In the absence of the private tourist minibuses that commuted between popular sites in central Thailand, Zimmerman attempted to take a public bus to Ayutthaya. “The driver didn’t understand me and I ended up in Bangkok.”
Despite having traveled for seven days “and not having met anyone before Chiang Mai”, Zimmerman still enjoys the adventure. âYou hear about the land of smiles, but with everyone wearing masks, I thought I wouldn’t see it. But you can see it in the eyes. This place is so warm.
On a practical note, he adds: âCases are on the rise again in my country; Germany is likely heading for another lockdown. “
Zimmerman isn’t the only one seeking refuge from a European winter and associated spikes in infection. Bence Irmes, 28, was so enamored with Southeast Asia after a visit in 2018, that he returned in 2019 with the intention of staying. He found a job as a personal development teacher in Da Nang, Vietnam.
âVietnam moved pretty quickly and until the Delta variant found its way into the country, life was pretty normal,â he says. When Vietnam finally closed earlier this year, Irmes returned to his native Hungary to get the vaccine, but quickly wanted to return to the region he loves.
âIt’s hard to live in Europe once you’ve experienced life in Southeast Asia,â he says, wearing short sleeves under the shade of a banyan tree in December. âWhen Thailand reopened, I immediately booked a flight. Until Vietnam reopens, I can teach from Chiang Mai, online.
Many digital nomads congregate in Thailand to find themselves in a similar time zone to students and customers while waiting for other countries to reopen. âRent is cheap,â says Irmes, noting that house prices are very negotiable. âPlus the weather is good and the food is amazing.
For Japanese traveler Shiori Kumagai, the newly opened Thailand was the first stop on a hoped-for world tour.
“I started working every day at eight o’clock and finished at nine or ten at night,” Kumagai says of her decade working in Tokyo. âIn Japan, it is common to continue working until 60 or 70 [years of age]. I thought there had to be more in life.
After negotiating a part-time distance contract with her employer, Kumagai was considering moving to Mexico until she learned of Thailand’s reopening. âI’ve been here twice on vacation,â she says.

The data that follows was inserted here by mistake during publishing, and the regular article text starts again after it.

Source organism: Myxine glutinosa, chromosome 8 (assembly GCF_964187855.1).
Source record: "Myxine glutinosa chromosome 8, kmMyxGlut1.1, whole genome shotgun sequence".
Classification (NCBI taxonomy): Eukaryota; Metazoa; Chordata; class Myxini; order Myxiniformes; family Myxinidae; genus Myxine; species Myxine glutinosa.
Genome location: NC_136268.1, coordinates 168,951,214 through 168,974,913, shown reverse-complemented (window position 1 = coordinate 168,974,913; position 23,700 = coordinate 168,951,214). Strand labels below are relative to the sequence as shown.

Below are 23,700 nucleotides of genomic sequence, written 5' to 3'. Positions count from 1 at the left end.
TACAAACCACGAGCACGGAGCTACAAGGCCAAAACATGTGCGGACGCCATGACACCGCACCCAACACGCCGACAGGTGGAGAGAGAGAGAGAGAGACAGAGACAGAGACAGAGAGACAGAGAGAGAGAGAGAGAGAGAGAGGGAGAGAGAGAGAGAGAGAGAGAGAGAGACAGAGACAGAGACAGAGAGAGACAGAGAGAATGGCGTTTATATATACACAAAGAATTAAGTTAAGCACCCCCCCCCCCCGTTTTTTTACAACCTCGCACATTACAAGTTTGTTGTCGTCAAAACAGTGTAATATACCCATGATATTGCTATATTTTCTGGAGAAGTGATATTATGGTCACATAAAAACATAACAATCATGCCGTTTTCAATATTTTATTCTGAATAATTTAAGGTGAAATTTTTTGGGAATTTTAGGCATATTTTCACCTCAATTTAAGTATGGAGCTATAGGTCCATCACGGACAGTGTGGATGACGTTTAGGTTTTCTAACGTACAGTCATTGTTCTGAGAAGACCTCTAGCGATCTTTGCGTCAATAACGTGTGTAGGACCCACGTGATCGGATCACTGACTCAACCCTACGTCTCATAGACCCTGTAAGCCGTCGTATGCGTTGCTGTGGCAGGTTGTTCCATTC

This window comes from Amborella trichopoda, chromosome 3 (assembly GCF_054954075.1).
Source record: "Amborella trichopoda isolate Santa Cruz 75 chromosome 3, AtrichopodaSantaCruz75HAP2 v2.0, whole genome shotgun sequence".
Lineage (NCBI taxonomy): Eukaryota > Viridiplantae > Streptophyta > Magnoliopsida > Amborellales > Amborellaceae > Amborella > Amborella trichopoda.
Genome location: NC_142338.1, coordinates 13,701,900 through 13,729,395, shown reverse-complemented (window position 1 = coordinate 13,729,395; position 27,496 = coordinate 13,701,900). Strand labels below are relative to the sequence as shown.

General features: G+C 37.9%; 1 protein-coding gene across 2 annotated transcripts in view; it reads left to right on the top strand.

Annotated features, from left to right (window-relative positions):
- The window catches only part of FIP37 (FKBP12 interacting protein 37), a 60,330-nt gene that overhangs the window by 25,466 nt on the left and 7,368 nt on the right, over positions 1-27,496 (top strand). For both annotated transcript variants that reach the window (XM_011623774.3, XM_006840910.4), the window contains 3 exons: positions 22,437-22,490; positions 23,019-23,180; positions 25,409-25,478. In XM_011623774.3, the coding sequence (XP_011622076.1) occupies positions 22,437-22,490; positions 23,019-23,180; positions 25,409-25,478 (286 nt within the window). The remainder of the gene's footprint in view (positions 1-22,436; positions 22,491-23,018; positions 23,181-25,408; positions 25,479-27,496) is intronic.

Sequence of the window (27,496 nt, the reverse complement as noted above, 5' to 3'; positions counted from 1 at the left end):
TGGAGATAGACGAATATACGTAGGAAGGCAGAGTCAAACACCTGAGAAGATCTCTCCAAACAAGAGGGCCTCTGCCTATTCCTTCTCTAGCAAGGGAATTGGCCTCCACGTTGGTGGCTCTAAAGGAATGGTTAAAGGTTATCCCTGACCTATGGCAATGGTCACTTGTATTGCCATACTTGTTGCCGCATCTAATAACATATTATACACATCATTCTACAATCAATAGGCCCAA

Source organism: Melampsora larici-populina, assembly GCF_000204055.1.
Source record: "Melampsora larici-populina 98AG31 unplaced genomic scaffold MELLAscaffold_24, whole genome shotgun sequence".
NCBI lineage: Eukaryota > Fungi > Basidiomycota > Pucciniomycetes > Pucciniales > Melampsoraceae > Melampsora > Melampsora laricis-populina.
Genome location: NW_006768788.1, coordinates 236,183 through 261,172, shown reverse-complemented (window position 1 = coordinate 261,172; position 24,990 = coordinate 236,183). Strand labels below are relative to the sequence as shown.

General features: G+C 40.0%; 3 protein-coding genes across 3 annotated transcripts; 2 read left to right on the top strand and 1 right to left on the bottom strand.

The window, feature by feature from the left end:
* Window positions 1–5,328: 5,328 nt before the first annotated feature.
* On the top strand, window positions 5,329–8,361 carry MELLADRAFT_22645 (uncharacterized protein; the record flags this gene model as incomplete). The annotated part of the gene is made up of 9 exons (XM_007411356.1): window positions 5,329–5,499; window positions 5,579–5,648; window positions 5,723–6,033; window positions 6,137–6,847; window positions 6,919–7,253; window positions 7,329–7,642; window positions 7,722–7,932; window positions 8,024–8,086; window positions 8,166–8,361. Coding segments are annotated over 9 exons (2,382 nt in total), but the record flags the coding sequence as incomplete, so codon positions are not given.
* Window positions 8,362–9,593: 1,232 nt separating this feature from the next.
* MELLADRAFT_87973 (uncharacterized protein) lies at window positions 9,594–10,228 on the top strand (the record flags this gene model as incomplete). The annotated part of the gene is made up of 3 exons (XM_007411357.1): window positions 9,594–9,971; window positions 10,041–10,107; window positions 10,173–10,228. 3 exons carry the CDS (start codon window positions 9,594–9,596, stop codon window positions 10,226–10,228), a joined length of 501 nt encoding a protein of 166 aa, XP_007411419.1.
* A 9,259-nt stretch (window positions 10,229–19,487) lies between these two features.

Thailand has always attracted the Japanese and since July Japan has consistently ranked among the top 10 sources of visitors.
âIt was a bit tricky to fill out all the paperwork, but when I got to the airport, everything went really well,â says Kumagai. “I’ve heard that if you go to Japan it takes five hours to get out of the airport, but in Bangkok it was about 20 minutes.”
The experience of traveling beyond the airport was not as she remembered it.
âWhen I arrived in Bangkok nine years ago, I went to temples like Wat Arun and Wat Pho and walked along Khao San Road. It was full of people. I did the same this time but it was totally empty. It was good for taking pictures in the temples, but at the same time, it was a bit sad, âshe says.
“I don’t know what Thais think of tourists, but you can see the economic impact.”
As the Omicron variant of the coronavirus again threatens to derail personal travel plans as well as the region’s cautious reopening – Thailand announced its first case of the new variant on December 6; a visitor from Spain who arrived under the Test & Go program – tourists to Thailand are facing the possibility of new travel restrictions.
“It feels like we could go back,” says Irmes, who prefers to teach in person and fears Vietnam will backtrack on its reopening schedule. But Kumagai, despite being from a country that has banned foreign travelers in response to the emergence of the Omicron variant, remains optimistic.
âOf course, we have to be careful, wash our hands and avoid close contact with people. But viruses have been with us for a long time and the risks are everywhere. I think it’s better to enjoy life, âshe said.
“If some Southeast Asian country decides not to open, I will try to extend my visa and stay in Thailand.”
This article first appeared in South China Morning Post.